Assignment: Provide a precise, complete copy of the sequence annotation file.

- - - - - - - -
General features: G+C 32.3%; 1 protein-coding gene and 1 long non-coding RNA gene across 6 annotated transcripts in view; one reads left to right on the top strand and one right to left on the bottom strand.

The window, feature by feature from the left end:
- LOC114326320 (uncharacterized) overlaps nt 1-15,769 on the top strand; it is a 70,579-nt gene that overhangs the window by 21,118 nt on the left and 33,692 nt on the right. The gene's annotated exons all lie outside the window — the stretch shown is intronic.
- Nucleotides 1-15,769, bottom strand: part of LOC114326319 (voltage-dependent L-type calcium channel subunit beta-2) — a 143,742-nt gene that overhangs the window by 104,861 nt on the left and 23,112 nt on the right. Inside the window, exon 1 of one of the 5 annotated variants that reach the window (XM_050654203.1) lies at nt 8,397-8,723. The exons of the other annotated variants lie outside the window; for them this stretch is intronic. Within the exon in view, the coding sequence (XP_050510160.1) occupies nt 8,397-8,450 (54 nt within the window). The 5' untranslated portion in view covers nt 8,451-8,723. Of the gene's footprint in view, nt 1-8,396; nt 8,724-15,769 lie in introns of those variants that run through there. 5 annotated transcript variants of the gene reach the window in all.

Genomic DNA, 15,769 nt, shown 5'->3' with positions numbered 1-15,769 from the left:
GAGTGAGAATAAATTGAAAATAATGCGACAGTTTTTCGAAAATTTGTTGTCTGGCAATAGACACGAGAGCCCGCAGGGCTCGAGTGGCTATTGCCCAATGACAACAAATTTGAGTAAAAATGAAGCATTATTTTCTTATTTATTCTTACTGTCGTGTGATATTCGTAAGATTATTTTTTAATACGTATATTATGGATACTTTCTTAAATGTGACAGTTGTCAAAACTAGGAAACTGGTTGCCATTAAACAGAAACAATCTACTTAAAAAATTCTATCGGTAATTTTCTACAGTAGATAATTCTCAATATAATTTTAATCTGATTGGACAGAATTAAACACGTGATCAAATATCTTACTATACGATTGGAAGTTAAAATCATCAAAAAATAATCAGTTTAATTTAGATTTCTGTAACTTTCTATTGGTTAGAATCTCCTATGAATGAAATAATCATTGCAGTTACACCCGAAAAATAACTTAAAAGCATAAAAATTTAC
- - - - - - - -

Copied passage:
General features: G+C 32.3%; 1 protein-coding gene and 1 long non-coding RNA gene across 6 annotated transcripts in view; one reads left to right on the top strand and one right to left on the bottom strand.

The window, feature by feature from the left end:
- LOC114326320 (uncharacterized) overlaps nt 1-15,769 on the top strand; it is a 70,579-nt gene that overhangs the window by 21,118 nt on the left and 33,692 nt on the right. The gene's annotated exons all lie outside the window — the stretch shown is intronic.
- Nucleotides 1-15,769, bottom strand: part of LOC114326319 (voltage-dependent L-type calcium channel subunit beta-2) — a 143,742-nt gene that overhangs the window by 104,861 nt on the left and 23,112 nt on the right. Inside the window, exon 1 of one of the 5 annotated variants that reach the window (XM_050654203.1) lies at nt 8,397-8,723. The exons of the other annotated variants lie outside the window; for them this stretch is intronic. Within the exon in view, the coding sequence (XP_050510160.1) occupies nt 8,397-8,450 (54 nt within the window). The 5' untranslated portion in view covers nt 8,451-8,723. Of the gene's footprint in view, nt 1-8,396; nt 8,724-15,769 lie in introns of those variants that run through there. 5 annotated transcript variants of the gene reach the window in all.

Genomic DNA, 15,769 nt, shown 5'->3' with positions numbered 1-15,769 from the left:
GAGTGAGAATAAATTGAAAATAATGCGACAGTTTTTCGAAAATTTGTTGTCTGGCAATAGACACGAGAGCCCGCAGGGCTCGAGTGGCTATTGCCCAATGACAACAAATTTGAGTAAAAATGAAGCATTATTTTCTTATTTATTCTTACTGTCGTGTGATATTCGTAAGATTATTTTTTAATACGTATATTATGGATACTTTCTTAAATGTGACAGTTGTCAAAACTAGGAAACTGGTTGCCATTAAACAGAAACAATCTACTTAAAAAATTCTATCGGTAATTTTCTACAGTAGATAATTCTCAATATAATTTTAATCTGATTGGACAGAATTAAACACGTGATCAAATATCTTACTATACGATTGGAAGTTAAAATCATCAAAAAATAATCAGTTTAATTTAGATTTCTGTAACTTTCTATTGGTTAGAATCTCCTATGAATGAAATAATCATTGCAGTTACACCCGAAAAATAACTTAAAAGCATAAAAATTTAC